[Numpy-discussion] Calculations with mixed type structured arrays

josef.pktd@gmai... josef.pktd@gmai...
Thu Jun 4 10:30:30 CDT 2009


After yesterdays discussion, I wanted to see if views of structured
arrays with mixed type can be easily used.

Is the following useful for the numpy user guide?

Josef


Calculations with mixed type structured arrays
----------------------------------------------

>>> import numpy as np

The following array has two integer and three float columns

>>> dt = np.dtype([('a', '<i4'), ('b', '<i4'), ('c', '<f8'),
...                ('d', '<f8'), ('e', '<f8')])

>>> xs = np.ones(3,dt)
>>> print xs.shape
(3,)
>>> print repr(xs)
array([(1, 1, 1.0, 1.0, 1.0), (1, 1, 1.0, 1.0, 1.0), (1, 1, 1.0, 1.0, 1.0)],
      dtype=[('a', '<i4'), ('b', '<i4'), ('c', '<f8'), ('d', '<f8'),
('e', '<f8')])

If we try to view it as float then the memory of the two
integers in the record are lumped together and we get
numbers that don't represent our data correctly and we
loose one element per record

If the memory cannot be interpreted under the new dtype,
we get an exception instead::

>>> print xs.view(float)
[  2.12199579e-314   1.00000000e+000   1.00000000e+000   1.00000000e+000
   2.12199579e-314   1.00000000e+000   1.00000000e+000   1.00000000e+000
   2.12199579e-314   1.00000000e+000   1.00000000e+000   1.00000000e+000]
>>> print xs.view(float).shape
(12,)


>>> dt0 = np.dtype([('a', '<i4'), ('c', '<f8'),
...                ('d', '<f8'), ('e', '<f8')])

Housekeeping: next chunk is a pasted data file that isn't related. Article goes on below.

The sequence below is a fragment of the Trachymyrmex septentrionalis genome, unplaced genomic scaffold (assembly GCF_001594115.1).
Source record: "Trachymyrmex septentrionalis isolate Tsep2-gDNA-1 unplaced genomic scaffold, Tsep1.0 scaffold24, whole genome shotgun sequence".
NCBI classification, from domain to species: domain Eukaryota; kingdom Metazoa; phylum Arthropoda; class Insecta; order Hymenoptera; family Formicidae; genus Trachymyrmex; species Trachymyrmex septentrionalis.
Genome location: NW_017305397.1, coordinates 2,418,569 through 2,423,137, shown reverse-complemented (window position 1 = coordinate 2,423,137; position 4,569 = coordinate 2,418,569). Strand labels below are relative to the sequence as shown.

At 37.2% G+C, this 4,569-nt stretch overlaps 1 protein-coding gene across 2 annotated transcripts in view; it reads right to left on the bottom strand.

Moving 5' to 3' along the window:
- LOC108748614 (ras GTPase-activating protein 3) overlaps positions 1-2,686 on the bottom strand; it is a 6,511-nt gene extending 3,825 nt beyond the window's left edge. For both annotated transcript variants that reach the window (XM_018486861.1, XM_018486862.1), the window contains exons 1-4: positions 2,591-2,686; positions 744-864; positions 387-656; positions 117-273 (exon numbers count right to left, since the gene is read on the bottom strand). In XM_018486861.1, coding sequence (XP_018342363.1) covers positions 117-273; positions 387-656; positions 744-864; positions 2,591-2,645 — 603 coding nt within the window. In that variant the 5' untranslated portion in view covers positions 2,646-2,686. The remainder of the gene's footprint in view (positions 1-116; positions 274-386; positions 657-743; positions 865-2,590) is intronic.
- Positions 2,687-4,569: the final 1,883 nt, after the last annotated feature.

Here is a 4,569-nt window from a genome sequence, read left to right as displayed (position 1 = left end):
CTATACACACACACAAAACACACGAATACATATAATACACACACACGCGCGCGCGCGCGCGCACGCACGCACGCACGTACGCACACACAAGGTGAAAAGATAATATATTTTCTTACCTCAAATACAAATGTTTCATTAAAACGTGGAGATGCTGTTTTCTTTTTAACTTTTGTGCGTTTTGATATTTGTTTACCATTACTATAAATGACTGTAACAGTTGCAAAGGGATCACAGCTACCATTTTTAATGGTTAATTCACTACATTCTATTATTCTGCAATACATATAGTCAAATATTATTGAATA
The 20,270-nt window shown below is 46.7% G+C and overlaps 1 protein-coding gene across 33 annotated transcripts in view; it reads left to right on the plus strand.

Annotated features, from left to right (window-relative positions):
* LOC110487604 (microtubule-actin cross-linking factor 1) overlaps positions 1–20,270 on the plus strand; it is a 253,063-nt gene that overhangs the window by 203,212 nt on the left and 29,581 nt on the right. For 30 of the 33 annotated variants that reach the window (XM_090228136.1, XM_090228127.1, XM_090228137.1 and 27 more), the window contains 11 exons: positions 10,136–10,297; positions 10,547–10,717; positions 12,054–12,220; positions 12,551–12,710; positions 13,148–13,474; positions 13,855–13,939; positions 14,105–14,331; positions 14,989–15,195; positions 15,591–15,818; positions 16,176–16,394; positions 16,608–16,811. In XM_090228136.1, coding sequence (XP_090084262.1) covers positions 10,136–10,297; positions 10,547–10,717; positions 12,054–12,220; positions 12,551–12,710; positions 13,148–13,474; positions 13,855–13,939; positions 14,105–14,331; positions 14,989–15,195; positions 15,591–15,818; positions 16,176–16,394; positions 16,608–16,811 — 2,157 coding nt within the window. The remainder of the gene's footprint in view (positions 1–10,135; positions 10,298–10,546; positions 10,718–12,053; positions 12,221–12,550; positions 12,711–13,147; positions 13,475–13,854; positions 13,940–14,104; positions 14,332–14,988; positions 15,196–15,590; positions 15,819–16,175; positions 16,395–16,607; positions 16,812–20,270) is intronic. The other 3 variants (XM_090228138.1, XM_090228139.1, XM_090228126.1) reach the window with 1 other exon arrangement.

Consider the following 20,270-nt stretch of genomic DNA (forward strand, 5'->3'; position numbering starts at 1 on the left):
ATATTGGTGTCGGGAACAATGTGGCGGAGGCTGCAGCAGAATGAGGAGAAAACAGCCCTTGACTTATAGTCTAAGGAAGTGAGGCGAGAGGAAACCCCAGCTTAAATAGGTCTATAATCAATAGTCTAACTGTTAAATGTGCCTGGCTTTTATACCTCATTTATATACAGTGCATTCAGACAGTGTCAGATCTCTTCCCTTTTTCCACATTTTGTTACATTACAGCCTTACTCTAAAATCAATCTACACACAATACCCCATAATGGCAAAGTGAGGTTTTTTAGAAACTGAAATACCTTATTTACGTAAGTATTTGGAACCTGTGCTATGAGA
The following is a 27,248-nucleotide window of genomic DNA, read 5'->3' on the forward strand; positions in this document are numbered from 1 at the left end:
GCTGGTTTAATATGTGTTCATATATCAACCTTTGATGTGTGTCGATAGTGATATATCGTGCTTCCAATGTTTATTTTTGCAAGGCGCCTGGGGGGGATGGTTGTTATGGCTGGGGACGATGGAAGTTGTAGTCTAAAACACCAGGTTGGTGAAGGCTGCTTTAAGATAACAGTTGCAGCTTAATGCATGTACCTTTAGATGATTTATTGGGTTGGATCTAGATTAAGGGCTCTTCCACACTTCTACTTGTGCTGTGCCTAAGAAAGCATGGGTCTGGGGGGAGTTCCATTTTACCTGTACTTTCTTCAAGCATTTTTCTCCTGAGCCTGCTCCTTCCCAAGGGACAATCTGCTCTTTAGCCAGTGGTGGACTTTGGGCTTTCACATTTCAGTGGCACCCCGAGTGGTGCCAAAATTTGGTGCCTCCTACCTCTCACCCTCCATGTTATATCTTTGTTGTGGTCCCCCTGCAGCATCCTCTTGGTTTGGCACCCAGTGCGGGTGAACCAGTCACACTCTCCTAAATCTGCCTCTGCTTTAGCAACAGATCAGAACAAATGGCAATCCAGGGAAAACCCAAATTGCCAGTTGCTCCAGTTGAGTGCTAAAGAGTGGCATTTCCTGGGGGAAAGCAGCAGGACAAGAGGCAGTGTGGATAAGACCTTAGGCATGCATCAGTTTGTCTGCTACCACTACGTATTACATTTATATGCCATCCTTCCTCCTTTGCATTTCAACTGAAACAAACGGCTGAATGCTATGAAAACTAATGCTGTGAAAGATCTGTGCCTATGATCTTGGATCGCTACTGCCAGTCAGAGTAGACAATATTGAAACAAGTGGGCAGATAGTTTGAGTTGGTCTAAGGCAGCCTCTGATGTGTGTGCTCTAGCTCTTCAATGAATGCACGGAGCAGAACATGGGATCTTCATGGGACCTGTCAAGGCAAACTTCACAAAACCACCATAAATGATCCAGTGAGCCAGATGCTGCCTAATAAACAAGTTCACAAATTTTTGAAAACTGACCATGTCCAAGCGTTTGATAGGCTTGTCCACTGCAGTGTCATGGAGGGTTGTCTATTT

>>> np.ones(3,dt0).view(float)
Traceback (most recent call last):
ValueError: new type not compatible with array.


However, we can construct a new dtype that creates
views on the integer part and the float part separately

>>> dt2 = np.dtype([('A', '<i4',2), ('B', '<f8', 3)])

>>> print repr(xs.view(dt2))
array([([1, 1], [1.0, 1.0, 1.0]), ([1, 1], [1.0, 1.0, 1.0]),
       ([1, 1], [1.0, 1.0, 1.0])],
      dtype=[('A', '<i4', 2), ('B', '<f8', 3)])

Now we are able to access the two subarrays and perform
calculations with them

>>> print xs.view(dt2)['B'].mean(0)
[ 1.  1.  1.]
>>> print xs.view(dt2)['A'].mean(0)
[ 1.  1.]

We can also assign new names to the two views and calculate
(almost) as if they were regular arrays.
The new variables are still only a view on the original
memory. If we change them, then also the original
structured array changes:

>>> xva = xs.view(dt2)['A']
>>> xvb = xs.view(dt2)['B']

>>> xva *= range(1,3)
>>> xvb[:,:] = xvb*range(1,4)

>>> print xs
[(1, 2, 1.0, 2.0, 3.0) (1, 2, 1.0, 2.0, 3.0) (1, 2, 1.0, 2.0, 3.0)]
>>> print xva.mean(0)
[ 1.  2.]
>>> print xvb.mean(0)
[ 1.  2.  3.]


More information about the Numpy-discussion mailing list